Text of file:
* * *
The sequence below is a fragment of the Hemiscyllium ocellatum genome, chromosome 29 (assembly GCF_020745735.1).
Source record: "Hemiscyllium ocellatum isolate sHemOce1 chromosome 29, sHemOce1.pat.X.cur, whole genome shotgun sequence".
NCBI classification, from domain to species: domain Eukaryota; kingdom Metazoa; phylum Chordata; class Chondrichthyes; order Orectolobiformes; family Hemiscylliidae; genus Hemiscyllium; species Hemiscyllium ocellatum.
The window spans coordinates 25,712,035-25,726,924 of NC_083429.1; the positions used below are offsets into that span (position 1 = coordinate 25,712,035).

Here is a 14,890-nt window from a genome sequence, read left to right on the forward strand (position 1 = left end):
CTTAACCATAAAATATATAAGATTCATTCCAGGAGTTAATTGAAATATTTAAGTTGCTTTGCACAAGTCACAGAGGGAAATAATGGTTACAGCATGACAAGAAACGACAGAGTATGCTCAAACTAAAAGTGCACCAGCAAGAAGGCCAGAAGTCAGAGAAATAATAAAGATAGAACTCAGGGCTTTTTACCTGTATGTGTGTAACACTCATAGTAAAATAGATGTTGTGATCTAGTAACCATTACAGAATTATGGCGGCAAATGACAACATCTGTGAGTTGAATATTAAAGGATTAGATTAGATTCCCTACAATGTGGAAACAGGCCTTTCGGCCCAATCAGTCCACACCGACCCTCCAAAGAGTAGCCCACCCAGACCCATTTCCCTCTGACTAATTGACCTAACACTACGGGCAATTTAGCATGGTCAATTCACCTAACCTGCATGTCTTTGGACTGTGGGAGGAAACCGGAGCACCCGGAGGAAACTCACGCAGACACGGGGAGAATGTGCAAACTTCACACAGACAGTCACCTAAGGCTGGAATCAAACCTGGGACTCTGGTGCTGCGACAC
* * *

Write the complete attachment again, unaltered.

The sequence below is a fragment of the Hemiscyllium ocellatum genome, chromosome 29 (assembly GCF_020745735.1).
Source record: "Hemiscyllium ocellatum isolate sHemOce1 chromosome 29, sHemOce1.pat.X.cur, whole genome shotgun sequence".
NCBI classification, from domain to species: domain Eukaryota; kingdom Metazoa; phylum Chordata; class Chondrichthyes; order Orectolobiformes; family Hemiscylliidae; genus Hemiscyllium; species Hemiscyllium ocellatum.
The window spans coordinates 25,712,035-25,726,924 of NC_083429.1; the positions used below are offsets into that span (position 1 = coordinate 25,712,035).

Here is a 14,890-nt window from a genome sequence, read left to right on the forward strand (position 1 = left end):
CTTAACCATAAAATATATAAGATTCATTCCAGGAGTTAATTGAAATATTTAAGTTGCTTTGCACAAGTCACAGAGGGAAATAATGGTTACAGCATGACAAGAAACGACAGAGTATGCTCAAACTAAAAGTGCACCAGCAAGAAGGCCAGAAGTCAGAGAAATAATAAAGATAGAACTCAGGGCTTTTTACCTGTATGTGTGTAACACTCATAGTAAAATAGATGTTGTGATCTAGTAACCATTACAGAATTATGGCGGCAAATGACAACATCTGTGAGTTGAATATTAAAGGATTAGATTAGATTCCCTACAATGTGGAAACAGGCCTTTCGGCCCAATCAGTCCACACCGACCCTCCAAAGAGTAGCCCACCCAGACCCATTTCCCTCTGACTAATTGACCTAACACTACGGGCAATTTAGCATGGTCAATTCACCTAACCTGCATGTCTTTGGACTGTGGGAGGAAACCGGAGCACCCGGAGGAAACTCACGCAGACACGGGGAGAATGTGCAAACTTCACACAGACAGTCACCTAAGGCTGGAATCAAACCTGGGACTCTGGTGCTGCGACAC